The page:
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Network Working Group                                         J. Vinocur
INTERNET DRAFT                                        Cornell University
Document: draft-ietf-nntpext-streaming-00.txt
                                                               June 2003


                   NNTP Extension for Streaming Feeds


Status of this memo

     This document is an Internet-Draft and is in full conformance with
     all provisions of Section 10 of RFC 2026.

     Internet-Drafts are working documents of the Internet Engineering
     Task Force (IETF), its areas, and its working groups.  Note that
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     Internet-Drafts are draft documents valid for a maximum of six
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     The list of current Internet-Drafts can be accessed at
     http://www.ietf.org/ietf/1id-abstracts.html.

     The list of Internet-Draft Shadow Directories can be accessed at
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Copyright Notice

     Copyright (C) The Internet Society (2002).  All Rights Reserved.

Abstract

     This memo defines an extension to the Network News Transport
     Protocol [NNTP] to provide asynchronous transfer of articles.  This
     allows servers to transfer articles to other servers with much
     greater efficiency.

Table of Contents

     1. Introduction .............................................  2
        1.1. Conventions Used in this Document ...................  2
     2. Advertising Capabilities with the Extensions Mechanism ...  3
     3. MODE STREAM Command ......................................  3



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        3.1. Usage ...............................................  3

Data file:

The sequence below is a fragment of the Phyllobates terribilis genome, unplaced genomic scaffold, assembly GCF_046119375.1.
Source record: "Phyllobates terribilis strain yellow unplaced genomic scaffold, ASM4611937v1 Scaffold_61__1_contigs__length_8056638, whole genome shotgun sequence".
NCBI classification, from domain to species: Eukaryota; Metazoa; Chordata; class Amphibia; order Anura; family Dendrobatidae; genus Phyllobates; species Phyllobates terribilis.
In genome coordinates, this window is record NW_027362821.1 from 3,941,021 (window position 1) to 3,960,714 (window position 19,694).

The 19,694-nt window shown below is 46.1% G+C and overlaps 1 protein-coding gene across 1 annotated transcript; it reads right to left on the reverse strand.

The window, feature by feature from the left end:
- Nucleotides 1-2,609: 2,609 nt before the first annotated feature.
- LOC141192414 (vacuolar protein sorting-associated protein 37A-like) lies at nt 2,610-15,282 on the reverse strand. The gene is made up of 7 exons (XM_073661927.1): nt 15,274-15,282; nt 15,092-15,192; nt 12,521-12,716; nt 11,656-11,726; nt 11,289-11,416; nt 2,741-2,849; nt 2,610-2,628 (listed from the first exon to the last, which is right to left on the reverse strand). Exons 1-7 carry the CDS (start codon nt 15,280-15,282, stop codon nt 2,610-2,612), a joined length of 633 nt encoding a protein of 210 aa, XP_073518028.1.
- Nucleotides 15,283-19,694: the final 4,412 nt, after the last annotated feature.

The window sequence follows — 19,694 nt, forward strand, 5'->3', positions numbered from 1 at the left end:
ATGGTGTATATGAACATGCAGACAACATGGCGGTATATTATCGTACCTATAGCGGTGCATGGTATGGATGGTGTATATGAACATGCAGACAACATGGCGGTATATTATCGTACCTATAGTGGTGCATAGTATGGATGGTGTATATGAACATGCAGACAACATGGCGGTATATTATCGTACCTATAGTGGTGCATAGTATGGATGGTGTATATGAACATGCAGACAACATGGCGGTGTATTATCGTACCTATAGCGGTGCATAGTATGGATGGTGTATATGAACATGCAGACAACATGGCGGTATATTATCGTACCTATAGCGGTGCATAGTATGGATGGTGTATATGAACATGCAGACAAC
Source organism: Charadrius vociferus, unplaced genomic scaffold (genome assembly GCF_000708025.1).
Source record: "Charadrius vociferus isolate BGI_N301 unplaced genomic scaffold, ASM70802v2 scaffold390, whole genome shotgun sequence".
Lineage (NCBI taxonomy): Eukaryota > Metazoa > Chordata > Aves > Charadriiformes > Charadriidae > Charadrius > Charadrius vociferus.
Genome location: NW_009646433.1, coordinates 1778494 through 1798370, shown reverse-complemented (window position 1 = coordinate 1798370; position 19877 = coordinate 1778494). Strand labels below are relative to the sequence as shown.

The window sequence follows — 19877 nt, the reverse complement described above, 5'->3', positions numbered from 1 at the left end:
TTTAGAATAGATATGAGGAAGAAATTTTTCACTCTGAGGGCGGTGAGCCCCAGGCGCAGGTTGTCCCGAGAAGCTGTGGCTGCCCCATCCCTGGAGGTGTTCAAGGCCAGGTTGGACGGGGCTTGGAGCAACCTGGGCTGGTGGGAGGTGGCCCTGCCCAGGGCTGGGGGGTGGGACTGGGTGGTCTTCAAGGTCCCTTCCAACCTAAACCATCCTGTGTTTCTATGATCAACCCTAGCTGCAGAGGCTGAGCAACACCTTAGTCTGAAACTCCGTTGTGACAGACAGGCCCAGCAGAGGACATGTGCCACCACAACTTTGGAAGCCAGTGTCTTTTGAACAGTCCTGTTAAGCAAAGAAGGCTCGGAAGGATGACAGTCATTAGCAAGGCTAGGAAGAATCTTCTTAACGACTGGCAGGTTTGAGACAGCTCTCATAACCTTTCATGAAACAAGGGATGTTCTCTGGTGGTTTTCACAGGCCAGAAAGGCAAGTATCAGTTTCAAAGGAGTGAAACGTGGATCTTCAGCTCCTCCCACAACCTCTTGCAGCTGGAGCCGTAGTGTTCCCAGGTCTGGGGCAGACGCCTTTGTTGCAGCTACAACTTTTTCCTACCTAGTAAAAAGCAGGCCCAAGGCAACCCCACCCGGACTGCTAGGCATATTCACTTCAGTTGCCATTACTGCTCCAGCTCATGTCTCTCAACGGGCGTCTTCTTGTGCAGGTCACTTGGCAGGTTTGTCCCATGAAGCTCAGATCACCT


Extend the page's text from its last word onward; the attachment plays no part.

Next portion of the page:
3.2. Description .........................................  3
        3.3. Examples ............................................  4
     4. CHECK Command ............................................  4
        4.1. Usage ...............................................  4
        4.2. Description .........................................  4
        4.3. Examples ............................................  5
     5. TAKETHIS Command .........................................  5
        5.1. Usage ...............................................  5
        5.2. Description .........................................  5
        5.3. Examples ............................................  6
     6. Augmented BNF Syntax for Streaming .......................  7
     7. Security Considerations ..................................  7
     8. Acknowledgements .........................................  7
     9. Normative References .....................................  7
     10. Informative References ..................................  7
     11. Author's Address ........................................  7

1. Introduction

     According to the NNTP specification [NNTP], a peer uses the IHAVE
     command to query whether a server wants a particular article.
     Because the IHAVE command cannot be pipelined, the need to stop and
     wait for the remote end's response greatly restricts the throughput
     that can be achieved.  The alternative method of server-to-server
     article transfer described in this document permits a more
     consistent use of network bandwidth.

     This document formalizes extensions previously described [NNTP-
     COMMON] in accordance with the NNTP extension mechanism [NNTP].

1.1. Conventions Used in this Document

     The key words "REQUIRED", "MUST", "MUST NOT", "SHOULD", "SHOULD
     NOT", "MAY", and "OPTIONAL" in this document are to be interpreted
     as described in "Key words for use in RFCs to Indicate Requirement
     Levels" [KEYWORDS].

     This document assumes you are familiar with NNTP [NNTP].  In
     general, the connections described below are from one server to
     another (i.e., feeding articles to a peer), but we will continue to
     use "client" to mean the initiator of the NNTP connection, and
     "server" to mean the other endpoint.

     A variety of response codes are applicable to all NNTP commands
     (see section 3.2 of [NNTP]).  Clients MUST be prepared for the
     commands defined in this document to return these generic response
     codes when appropriate, even if they are not explicitly mentioned



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     below.